The Worst UK Dog Food Brands
Alpha Paw Picks Brands Rating
Worst overall Chewdles Adult Semi Moist Complete Chicken And Vegetables Dog Food 1.2
Runner-up Purina Bakers Adult Dry Dog Food 1.2
Second runner-up Frolic Complete With Beef 1.3
Worst for senior dogs Wag Complete Senior 1.2
Worst for puppies Tesco Complete Puppy Dry Food Beef & Vegetable 1.3

Worst overall: Chewdles Adult Semi-Moist Complete Chicken And Vegetables Dog Food

Chewdles Adult Semi-Moist Complete Chicken And Vegetables Dog Food is the king of terrible dog foods you can find in the UK. The food is cereal-based—55% of it is cereals, 25% of which is maize meal, and this is just coarsely ground corn flour. The food contains little meat of dubious origin—a meat meal, which is listed as one of the main ingredients, could be any roadkill goo from the rendering plant. 

Oils and fats are of unknown origin, and there are no whole vegetables in Chewdles. The ingredient list also contains “various sugars.” As you can see, if you give your pooch Chewdles, you won’t even be sure what you’re feeding them. They might even find it tasty, but it is not good for their health. We suggest you avoid this brand completely.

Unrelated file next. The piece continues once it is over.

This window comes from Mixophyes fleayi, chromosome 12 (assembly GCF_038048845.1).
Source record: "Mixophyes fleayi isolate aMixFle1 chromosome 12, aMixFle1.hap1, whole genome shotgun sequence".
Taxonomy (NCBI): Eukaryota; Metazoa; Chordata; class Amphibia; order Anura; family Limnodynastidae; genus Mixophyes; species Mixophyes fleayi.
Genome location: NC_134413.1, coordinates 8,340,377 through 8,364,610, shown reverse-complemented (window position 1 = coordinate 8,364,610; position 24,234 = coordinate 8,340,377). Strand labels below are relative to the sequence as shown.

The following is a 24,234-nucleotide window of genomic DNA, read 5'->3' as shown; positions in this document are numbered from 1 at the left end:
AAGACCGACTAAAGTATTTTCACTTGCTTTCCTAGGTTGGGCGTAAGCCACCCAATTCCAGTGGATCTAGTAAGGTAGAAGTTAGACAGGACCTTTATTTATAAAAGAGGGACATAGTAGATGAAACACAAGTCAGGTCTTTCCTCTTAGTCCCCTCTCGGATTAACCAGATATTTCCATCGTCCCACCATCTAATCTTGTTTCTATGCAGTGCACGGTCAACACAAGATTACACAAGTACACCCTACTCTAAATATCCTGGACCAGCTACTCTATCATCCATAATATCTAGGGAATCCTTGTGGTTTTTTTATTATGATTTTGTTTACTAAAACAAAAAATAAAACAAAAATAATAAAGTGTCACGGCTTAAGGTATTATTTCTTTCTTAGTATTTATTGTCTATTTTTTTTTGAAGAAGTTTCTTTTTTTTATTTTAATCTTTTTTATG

Analytical Constituents
Protein 23%
Crude Fibers 2%
Fat 9%
Crude Ash 8%


Cereals (30% brown rice and 25% maize meal in yellow kibble), Meat and Animal Derivatives (20% chicken meal in the chunks, 26% meat meal in red / brown kibble), Oils and Fats, Vegetable Protein Extract, Various Sugars, Minerals (including 0.5% calcium), Yeasts, Vegetables (4% pea flour in green kibble), Derivatives of Vegetable Origin, Milk and Milk Derivatives, Sensory Additives: Colourants; Technological Additives: Preservatives; Nutritional Additives (kg): Vitamin A 11300IU, Vitamin D3 770IU, Vitamin E 57mg, Iron (Ferrous Sulphate Monohydrate) 74mg, Zinc (Zinc Sulphate Monohydrate) 38mg, Manganese (Manganous Sulphate Monohydrate) 22.5mg, Copper (Cupric Sulphate Pentahydrate) 12.2mg, Iodine (Calcium Iodate Anhydrous) 1.3361mg, Manganese (Manganous Oxide) 0.3mg, Selenium (Sodium Selenite) 0.14mg.

Runner-up: Purina Bakers Adult Dry Dog Food

Purina is generally seen as a low-quality dog food brand. Purina Bakers is no exception to this. This food is another cereal-stuffed nightmare, with plenty of meat and vegetable by-products. These could be beaks and muzzles for all we know. “Real” vegetables are found in traces (does anyone else find “0.3% dried carrot” laughable?). Another controversial ingredient (aren’t they all?) is propylene glycol, which is often linked to asthma and allergies.

Analytical Constituents
Protein 21%
Crude Fibers 3%
Crude Fat 10%
Crude Ash 8%


Cereals (wholegrains 55%), Meat and animal derivatives (15%), Derivatives of vegetable origin, Oils and fats, Vegetable protein extracts, Glycerol, Vegetables (0,3% dried pea and 0,3% dried carrot), Minerals, Propylene glycol.